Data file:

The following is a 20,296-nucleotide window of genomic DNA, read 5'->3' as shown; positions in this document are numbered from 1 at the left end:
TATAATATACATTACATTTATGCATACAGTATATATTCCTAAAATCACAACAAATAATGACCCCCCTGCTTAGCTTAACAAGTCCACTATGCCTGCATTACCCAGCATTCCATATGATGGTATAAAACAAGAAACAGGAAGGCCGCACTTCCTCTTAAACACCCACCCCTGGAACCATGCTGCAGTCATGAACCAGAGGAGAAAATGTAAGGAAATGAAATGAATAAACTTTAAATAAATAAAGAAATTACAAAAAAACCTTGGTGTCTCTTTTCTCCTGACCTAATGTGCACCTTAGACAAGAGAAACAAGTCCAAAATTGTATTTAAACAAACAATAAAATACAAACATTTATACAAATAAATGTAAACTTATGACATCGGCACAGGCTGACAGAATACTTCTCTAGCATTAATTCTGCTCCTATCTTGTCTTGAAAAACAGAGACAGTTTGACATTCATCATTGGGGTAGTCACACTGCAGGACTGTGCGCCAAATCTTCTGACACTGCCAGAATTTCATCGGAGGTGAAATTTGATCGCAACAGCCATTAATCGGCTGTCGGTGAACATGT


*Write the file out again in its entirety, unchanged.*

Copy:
The following is a 20,296-nucleotide window of genomic DNA, read 5'->3' as shown; positions in this document are numbered from 1 at the left end:
TATAATATACATTACATTTATGCATACAGTATATATTCCTAAAATCACAACAAATAATGACCCCCCTGCTTAGCTTAACAAGTCCACTATGCCTGCATTACCCAGCATTCCATATGATGGTATAAAACAAGAAACAGGAAGGCCGCACTTCCTCTTAAACACCCACCCCTGGAACCATGCTGCAGTCATGAACCAGAGGAGAAAATGTAAGGAAATGAAATGAATAAACTTTAAATAAATAAAGAAATTACAAAAAAACCTTGGTGTCTCTTTTCTCCTGACCTAATGTGCACCTTAGACAAGAGAAACAAGTCCAAAATTGTATTTAAACAAACAATAAAATACAAACATTTATACAAATAAATGTAAACTTATGACATCGGCACAGGCTGACAGAATACTTCTCTAGCATTAATTCTGCTCCTATCTTGTCTTGAAAAACAGAGACAGTTTGACATTCATCATTGGGGTAGTCACACTGCAGGACTGTGCGCCAAATCTTCTGACACTGCCAGAATTTCATCGGAGGTGAAATTTGATCGCAACAGCCATTAATCGGCTGTCGGTGAACATGT